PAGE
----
- On Monday, the FDA cleared for marketing the Elecsys Total-Tau Cerebral Spinal Fluid (CSF) and Elecsys ß-Amyloid (1-42) CSF II tests for the detection of amyloid plaques in patients aged 55 years and older being evaluated for Alzheimer’s disease (AD). Amyloid plaques are abnormal accumulations of β-amyloid in the spaces between nerve cells in the brain. The test is intended to be used in conjunction with other clinical diagnostic assessments to help health care providers determine whether a patient has AD. While a positive test result does not establish a diagnosis of AD or other cognitive disorder, a negative test result reduces the likelihood that a patient’s cognitive impairment is due to AD. The Elecsys CSF tests add to the increasing arsenal of clinical laboratory tests available to assist in the evaluation of patients with cognitive disorders such as AD.
- This week, the FDA sent to Congress its Report on Drug Shortages for Calendar Year 2022, the tenth annual report, to summarize major actions taken by the agency to prevent or mitigate drug shortages in the United States. 2022 was a challenging year for shortages as manufacturers in the U.S. and abroad continue to experience quality issues and capacity constraints. The FDA also saw an additional strain on the pharmaceutical supply chain as demand increased for numerous drugs because of the COVID-19 pandemic combined with a challenging flu and respiratory virus season. Considering these challenges, the agency made a significant impact in helping to prevent or mitigate drug shortages. During CY 2022, there were 49 new shortages, and the FDA helped prevent 222 potential shortages.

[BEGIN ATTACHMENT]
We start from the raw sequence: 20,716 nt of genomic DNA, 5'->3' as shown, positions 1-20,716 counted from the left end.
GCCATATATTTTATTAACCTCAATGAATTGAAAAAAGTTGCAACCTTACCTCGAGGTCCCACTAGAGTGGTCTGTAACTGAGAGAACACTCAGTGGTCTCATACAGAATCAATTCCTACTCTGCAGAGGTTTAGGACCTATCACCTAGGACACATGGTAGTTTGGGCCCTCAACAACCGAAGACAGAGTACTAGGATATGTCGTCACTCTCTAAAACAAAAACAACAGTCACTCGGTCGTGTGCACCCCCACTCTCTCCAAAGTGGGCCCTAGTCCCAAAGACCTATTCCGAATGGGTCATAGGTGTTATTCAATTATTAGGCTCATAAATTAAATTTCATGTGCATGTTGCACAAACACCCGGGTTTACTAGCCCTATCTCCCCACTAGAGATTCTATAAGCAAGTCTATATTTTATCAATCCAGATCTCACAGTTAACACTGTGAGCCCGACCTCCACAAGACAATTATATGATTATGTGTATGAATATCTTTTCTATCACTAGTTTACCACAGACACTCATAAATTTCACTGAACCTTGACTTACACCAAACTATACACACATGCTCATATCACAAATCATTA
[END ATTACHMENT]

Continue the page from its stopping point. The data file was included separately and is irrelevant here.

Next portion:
- On Tuesday and Wednesday, June 13-14, the FDA will host the 2023 Science Forum. This year’s forum, Advancing Regulatory Science Through Innovation, will feature talks from FDA science experts across the agency under 8 topics that highlight groundbreaking research that contributes to regulatory science discoveries. The virtual event will be kicked off by a keynote speech by Dr. Murray Lumpkin, Deputy Director of Integrated Development, Bill & Melinda Gates Foundation, and feature virtual poster sessions with downloadable content. The Science Forum is open to the public. To learn more about the program agenda and to register for the event, please visit the 2023 Science Forum web page.
Media Contact: FDA Office of Media Affairs, 301-796-4540
Consumer Inquiries: 888-INFO-FDA
The FDA, an agency within the U.S. Department of Health and Human Services, protects the public health by assuring the safety, effectiveness, and security of human and veterinary drugs, vaccines and other biological products for human use, and medical devices. The agency also is responsible for the safety and security of our nation’s food supply, cosmetics, dietary supplements, products that give off electronic radiation, and for regulating tobacco products.
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SOURCE U.S. Food and Drug Administration